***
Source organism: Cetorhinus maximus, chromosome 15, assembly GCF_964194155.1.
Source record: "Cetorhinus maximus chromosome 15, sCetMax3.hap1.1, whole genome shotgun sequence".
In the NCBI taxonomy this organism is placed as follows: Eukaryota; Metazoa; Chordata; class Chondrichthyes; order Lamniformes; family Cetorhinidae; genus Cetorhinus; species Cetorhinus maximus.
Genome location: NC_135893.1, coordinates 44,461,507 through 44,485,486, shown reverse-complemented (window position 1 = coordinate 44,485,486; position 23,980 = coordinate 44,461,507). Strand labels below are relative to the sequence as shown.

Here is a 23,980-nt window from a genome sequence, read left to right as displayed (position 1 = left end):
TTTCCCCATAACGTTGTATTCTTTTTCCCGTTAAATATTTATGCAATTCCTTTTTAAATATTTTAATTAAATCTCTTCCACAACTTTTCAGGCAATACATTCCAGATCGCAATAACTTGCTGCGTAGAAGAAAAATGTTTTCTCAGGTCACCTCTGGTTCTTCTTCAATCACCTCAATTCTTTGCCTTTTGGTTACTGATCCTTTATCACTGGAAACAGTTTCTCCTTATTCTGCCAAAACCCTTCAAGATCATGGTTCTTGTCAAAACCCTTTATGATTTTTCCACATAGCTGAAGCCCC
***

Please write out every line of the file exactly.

Source organism: Cetorhinus maximus, chromosome 15, assembly GCF_964194155.1.
Source record: "Cetorhinus maximus chromosome 15, sCetMax3.hap1.1, whole genome shotgun sequence".
In the NCBI taxonomy this organism is placed as follows: Eukaryota; Metazoa; Chordata; class Chondrichthyes; order Lamniformes; family Cetorhinidae; genus Cetorhinus; species Cetorhinus maximus.
Genome location: NC_135893.1, coordinates 44,461,507 through 44,485,486, shown reverse-complemented (window position 1 = coordinate 44,485,486; position 23,980 = coordinate 44,461,507). Strand labels below are relative to the sequence as shown.

Here is a 23,980-nt window from a genome sequence, read left to right as displayed (position 1 = left end):
TTTCCCCATAACGTTGTATTCTTTTTCCCGTTAAATATTTATGCAATTCCTTTTTAAATATTTTAATTAAATCTCTTCCACAACTTTTCAGGCAATACATTCCAGATCGCAATAACTTGCTGCGTAGAAGAAAAATGTTTTCTCAGGTCACCTCTGGTTCTTCTTCAATCACCTCAATTCTTTGCCTTTTGGTTACTGATCCTTTATCACTGGAAACAGTTTCTCCTTATTCTGCCAAAACCCTTCAAGATCATGGTTCTTGTCAAAACCCTTTATGATTTTTCCACATAGCTGAAGCCCC